When seeking the origins of World War I, the chain of events in the late nineteenth century that led to the breakdown of relations between Austria-Hungary and Serbia and facilitated the rise of an aggressive Serbian nationalism needs to be understood. This book focuses on the hitherto unexplored Hungarian influence on the Habsburg Monarchy’s policy toward Serbia after the 1867 Ausgleich, and it argues that this early period was critical in shaping policy after 1871, down to the imposition on Serbia in 1881 of a system of economic and political control.The Ausgleich, the Austro-Hungarian compromise that reconstituted the Empire as a dual monarchy, gave Hungary a limited voice in foreign affairs; and it was at the request of the Hungarian premier, Count Gyula Andrássy, that the young politician Benjámin Kállay was appointed representative at Belgrade in 1868. Both men were obsessed with the threat posed by Russia and particularly concerned that Serbia might be used as a stalking horse for Russian influence among the Monarchy’s South Slavs. They pursued a shadow policy designed to draw Serbia firmly into the Monarchy’s sphere of influence, which contradicted that of the foreign minister, Count Beust, and resulted in a serious deterioration in relations with Serbia by 1871. After 1871 Andrássy, as foreign minister, laid the foundations for a more explicit control of Serbia; Kállay, as a senior diplomat, negotiated the treaties that, by 1881, locked Serbia into satellite status for a generation.Through detailed archival research in multiple languages and a painstaking reconstruction of diplomatic events, Armour illuminates a crucial period in Central European history, showing how the origins of a war that claimed millions of lives can be traced to political maneuverings almost fifty years before.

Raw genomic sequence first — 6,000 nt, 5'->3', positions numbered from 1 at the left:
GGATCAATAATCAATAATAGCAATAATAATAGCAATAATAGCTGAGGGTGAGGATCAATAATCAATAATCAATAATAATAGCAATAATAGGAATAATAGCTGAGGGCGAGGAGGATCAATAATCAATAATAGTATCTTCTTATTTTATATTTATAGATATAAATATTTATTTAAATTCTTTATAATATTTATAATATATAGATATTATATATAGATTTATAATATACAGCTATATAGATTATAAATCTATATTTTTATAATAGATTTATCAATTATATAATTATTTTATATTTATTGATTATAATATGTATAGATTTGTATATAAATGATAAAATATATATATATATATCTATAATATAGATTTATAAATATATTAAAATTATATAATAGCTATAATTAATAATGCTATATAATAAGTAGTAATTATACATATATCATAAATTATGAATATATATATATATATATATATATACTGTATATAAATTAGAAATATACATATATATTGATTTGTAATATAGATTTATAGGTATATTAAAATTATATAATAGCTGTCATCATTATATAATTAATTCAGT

Grand palaces of culture, opera theaters marked the center of European cities like the cathedrals of the Middle Ages. As opera cast its spell, almost every European city and society aspired to have its own opera house, and dozens of new theaters were constructed in the course of the “long” nineteenth century. At the time of the French Revolution in 1789, only a few, mostly royal, opera theaters, existed in Europe. However, by the turn of the nineteenth and twentieth centuries nearly every large town possessed a theater in which operas were performed, especially in Central Europe, the region upon which this book concentrates. This volume, a revised and extended version of two well-reviewed books published in German and Czech, explores the social and political background to this “opera mania” in nineteenth century Central Europe. After tracing the major trends in the opera history of the period, including the emergence of national genres of opera and its various social functions and cultural meanings, the author contrasts the histories of the major houses in Dresden (a court theater), Lemberg (a theater built and sponsored by aristocrats), and Prague (a civic institution). Beyond the operatic institutions and their key stage productions, composers such as Carl Maria von Weber, Richard Wagner, Bedřich Smetana, Stanisław Moniuszko, Antonín Dvořák, and Richard Strauss are put in their social and political contexts. The concluding chapter, bringing together the different leitmotifs of social and cultural history explored in the rest of the book, explains the specificities of opera life in Central Europe within a wider European and global framework.